See also
Profile: Peter Eldridge-Smith (Australian National University)
  1. Paradoxes and Hypodoxes of Time Travel.Peter Eldridge-Smith - 2007 - In Jan Lloyd Jones, Paul Campbell & Peter Wylie (eds.), Art and Time. Australian Scholarly Publishing. pp. 172--189.
    I distinguish paradoxes and hypodoxes among the conundrums of time travel. I introduce ‘hypodoxes’ as a term for seemingly consistent conundrums that seem to be related to various paradoxes, as the Truth-teller is related to the Liar. In this article, I briefly compare paradoxes and hypodoxes of time travel with Liar paradoxes and Truth-teller hypodoxes. I also discuss Lewis’ treatment of time travel paradoxes, which I characterise as a Laissez Faire theory of time travel. Time travel paradoxes are impossible according (...)
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    Two Paradoxes of Satisfaction.Peter Eldridge-Smith - 2015 - Mind 124 (493):85-119.
    There are two paradoxes of satisfaction, and they are of different kinds. The classic satisfaction paradox is a version of Grelling’s: does ‘does not satisfy itself’ satisfy itself? The Unsatisfied paradox finds a predicate, P, such that Px if and only if x does not satisfy that predicate: paradox results for any x. The two are intuitively different as their predicates have different paradoxical extensions. Analysis reduces each paradoxical argument to differing rule sets, wherein their respective pathologies lie. Having different (...)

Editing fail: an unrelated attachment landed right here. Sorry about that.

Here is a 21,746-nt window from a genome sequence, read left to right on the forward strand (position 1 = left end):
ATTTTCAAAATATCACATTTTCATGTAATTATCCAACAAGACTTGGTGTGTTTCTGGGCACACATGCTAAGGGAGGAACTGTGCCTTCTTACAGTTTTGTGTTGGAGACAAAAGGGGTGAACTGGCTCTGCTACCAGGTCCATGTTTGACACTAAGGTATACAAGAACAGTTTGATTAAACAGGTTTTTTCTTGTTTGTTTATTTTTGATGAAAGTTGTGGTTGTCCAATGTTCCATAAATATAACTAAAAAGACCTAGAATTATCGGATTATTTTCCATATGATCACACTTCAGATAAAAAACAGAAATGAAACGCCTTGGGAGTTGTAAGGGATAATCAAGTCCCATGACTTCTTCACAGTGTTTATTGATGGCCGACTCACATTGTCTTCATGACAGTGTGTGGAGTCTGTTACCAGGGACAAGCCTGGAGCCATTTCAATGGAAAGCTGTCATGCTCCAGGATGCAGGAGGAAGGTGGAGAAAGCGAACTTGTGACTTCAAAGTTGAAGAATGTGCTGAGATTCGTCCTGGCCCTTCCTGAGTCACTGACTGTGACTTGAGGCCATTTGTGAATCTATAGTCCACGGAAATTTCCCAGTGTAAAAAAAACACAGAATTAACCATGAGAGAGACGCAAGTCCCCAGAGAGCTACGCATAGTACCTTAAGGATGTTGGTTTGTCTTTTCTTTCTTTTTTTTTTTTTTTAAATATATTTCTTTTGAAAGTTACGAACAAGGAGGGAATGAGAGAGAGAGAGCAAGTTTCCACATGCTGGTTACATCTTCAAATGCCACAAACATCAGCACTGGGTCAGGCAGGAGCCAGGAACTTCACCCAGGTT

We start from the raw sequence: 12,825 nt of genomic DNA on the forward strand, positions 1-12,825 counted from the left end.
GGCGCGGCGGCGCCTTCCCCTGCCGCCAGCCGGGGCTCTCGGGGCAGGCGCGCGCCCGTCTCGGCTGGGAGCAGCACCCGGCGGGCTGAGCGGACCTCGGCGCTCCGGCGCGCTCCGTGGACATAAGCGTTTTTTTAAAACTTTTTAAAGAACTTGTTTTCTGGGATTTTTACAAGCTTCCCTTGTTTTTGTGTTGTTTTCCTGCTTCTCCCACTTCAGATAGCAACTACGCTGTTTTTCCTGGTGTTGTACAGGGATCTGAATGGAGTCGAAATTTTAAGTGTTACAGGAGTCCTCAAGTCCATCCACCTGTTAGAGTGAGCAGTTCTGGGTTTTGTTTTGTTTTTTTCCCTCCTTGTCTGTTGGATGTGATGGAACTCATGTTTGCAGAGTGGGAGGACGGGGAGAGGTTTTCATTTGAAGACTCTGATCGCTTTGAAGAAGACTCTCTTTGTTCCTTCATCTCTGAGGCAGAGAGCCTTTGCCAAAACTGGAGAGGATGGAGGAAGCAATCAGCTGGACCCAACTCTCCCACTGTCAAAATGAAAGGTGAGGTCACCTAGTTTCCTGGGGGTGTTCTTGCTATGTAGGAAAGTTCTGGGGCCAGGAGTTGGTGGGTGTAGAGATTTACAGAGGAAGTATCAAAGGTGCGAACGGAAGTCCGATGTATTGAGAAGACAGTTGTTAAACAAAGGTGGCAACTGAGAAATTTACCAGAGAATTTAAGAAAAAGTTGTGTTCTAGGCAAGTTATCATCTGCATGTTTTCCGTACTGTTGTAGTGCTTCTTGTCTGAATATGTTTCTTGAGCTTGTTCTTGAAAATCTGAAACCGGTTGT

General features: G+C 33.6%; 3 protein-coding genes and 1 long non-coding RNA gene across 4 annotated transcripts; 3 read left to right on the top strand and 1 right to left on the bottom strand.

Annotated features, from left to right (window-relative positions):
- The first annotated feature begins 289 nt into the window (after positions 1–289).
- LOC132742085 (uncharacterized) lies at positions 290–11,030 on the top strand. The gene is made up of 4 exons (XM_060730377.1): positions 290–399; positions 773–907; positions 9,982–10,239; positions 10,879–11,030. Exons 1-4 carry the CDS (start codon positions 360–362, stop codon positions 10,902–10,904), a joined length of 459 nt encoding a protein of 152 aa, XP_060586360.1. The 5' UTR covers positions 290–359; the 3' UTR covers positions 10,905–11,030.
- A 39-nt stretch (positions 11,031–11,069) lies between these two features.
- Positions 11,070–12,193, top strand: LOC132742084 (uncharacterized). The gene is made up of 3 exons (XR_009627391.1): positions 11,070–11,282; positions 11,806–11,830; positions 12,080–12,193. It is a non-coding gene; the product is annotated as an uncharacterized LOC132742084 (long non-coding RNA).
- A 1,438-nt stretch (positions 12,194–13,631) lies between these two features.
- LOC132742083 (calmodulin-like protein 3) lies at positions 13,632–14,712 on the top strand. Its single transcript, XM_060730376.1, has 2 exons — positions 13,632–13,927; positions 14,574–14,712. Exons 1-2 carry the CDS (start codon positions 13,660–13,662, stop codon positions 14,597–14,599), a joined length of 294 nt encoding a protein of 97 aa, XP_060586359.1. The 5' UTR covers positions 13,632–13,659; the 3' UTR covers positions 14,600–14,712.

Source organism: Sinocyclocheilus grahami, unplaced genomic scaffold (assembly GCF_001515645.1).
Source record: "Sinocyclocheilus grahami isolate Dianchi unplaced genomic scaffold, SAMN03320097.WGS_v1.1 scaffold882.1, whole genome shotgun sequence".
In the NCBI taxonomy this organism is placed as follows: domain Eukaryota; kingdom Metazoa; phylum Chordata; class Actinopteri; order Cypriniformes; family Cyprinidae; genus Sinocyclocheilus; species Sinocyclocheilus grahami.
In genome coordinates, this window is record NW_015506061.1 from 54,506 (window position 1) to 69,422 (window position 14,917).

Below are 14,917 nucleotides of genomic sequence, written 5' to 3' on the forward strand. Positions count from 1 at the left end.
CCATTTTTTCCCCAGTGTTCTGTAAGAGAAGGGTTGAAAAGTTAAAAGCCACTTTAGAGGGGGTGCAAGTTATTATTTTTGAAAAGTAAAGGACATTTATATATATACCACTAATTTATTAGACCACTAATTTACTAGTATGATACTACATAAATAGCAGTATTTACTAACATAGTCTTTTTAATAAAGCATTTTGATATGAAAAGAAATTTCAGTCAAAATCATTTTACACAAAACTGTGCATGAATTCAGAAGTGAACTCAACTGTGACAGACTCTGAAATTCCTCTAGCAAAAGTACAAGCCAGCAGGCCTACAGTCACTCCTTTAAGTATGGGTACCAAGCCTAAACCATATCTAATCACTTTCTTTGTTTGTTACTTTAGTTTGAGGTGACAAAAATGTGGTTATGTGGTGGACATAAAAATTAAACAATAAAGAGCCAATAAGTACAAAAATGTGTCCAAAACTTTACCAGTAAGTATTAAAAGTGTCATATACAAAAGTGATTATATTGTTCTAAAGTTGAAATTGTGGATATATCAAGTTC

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  3. The Pinocchio Paradox.Peter Eldridge-Smith & Veronique Eldridge-Smith - 2010 - Analysis 70 (2):212-215.
    The Pinocchio paradox, devised by Veronique Eldridge-Smith in February 2001, is a counter-example to solutions to the Liar that restrict the use or definition of semantic predicates. Pinocchio’s nose grows if and only if what he is stating is false, and Pinocchio says ‘My nose is growing’. In this statement, ‘is growing’ has its normal meaning and is not a semantic predicate. If Pinocchio’s nose is growing it is because he is saying something false; otherwise, it is not growing. ‘Because’ (...)
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